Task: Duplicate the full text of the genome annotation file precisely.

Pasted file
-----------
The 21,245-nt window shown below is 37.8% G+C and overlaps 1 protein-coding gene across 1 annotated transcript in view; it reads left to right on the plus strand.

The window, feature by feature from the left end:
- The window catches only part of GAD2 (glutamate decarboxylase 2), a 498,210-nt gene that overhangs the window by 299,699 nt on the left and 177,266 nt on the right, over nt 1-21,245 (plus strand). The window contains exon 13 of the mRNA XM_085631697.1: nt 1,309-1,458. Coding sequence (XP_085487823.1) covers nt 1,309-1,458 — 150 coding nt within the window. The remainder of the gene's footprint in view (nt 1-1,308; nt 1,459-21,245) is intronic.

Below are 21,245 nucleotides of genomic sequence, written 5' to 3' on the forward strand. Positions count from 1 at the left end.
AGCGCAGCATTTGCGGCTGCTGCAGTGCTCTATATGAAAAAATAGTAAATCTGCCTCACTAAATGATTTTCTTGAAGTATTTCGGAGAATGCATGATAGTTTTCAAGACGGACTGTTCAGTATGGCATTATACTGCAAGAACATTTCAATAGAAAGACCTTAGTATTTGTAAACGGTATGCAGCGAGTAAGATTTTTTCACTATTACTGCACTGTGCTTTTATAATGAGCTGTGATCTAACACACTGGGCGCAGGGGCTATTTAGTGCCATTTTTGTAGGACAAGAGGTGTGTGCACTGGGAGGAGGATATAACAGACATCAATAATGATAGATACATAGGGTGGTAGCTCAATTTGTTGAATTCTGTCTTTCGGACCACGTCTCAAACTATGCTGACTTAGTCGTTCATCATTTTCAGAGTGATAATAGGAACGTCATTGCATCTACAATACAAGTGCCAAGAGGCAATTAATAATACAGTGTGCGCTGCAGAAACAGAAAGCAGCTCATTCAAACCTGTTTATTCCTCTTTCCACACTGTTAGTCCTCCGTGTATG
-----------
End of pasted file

The 21,245-nt window shown below is 37.8% G+C and overlaps 1 protein-coding gene across 1 annotated transcript in view; it reads left to right on the plus strand.

The window, feature by feature from the left end:
- The window catches only part of GAD2 (glutamate decarboxylase 2), a 498,210-nt gene that overhangs the window by 299,699 nt on the left and 177,266 nt on the right, over nt 1-21,245 (plus strand). The window contains exon 13 of the mRNA XM_085631697.1: nt 1,309-1,458. Coding sequence (XP_085487823.1) covers nt 1,309-1,458 — 150 coding nt within the window. The remainder of the gene's footprint in view (nt 1-1,308; nt 1,459-21,245) is intronic.

Below are 21,245 nucleotides of genomic sequence, written 5' to 3' on the forward strand. Positions count from 1 at the left end.
AGCGCAGCATTTGCGGCTGCTGCAGTGCTCTATATGAAAAAATAGTAAATCTGCCTCACTAAATGATTTTCTTGAAGTATTTCGGAGAATGCATGATAGTTTTCAAGACGGACTGTTCAGTATGGCATTATACTGCAAGAACATTTCAATAGAAAGACCTTAGTATTTGTAAACGGTATGCAGCGAGTAAGATTTTTTCACTATTACTGCACTGTGCTTTTATAATGAGCTGTGATCTAACACACTGGGCGCAGGGGCTATTTAGTGCCATTTTTGTAGGACAAGAGGTGTGTGCACTGGGAGGAGGATATAACAGACATCAATAATGATAGATACATAGGGTGGTAGCTCAATTTGTTGAATTCTGTCTTTCGGACCACGTCTCAAACTATGCTGACTTAGTCGTTCATCATTTTCAGAGTGATAATAGGAACGTCATTGCATCTACAATACAAGTGCCAAGAGGCAATTAATAATACAGTGTGCGCTGCAGAAACAGAAAGCAGCTCATTCAAACCTGTTTATTCCTCTTTCCACACTGTTAGTCCTCCGTGTATG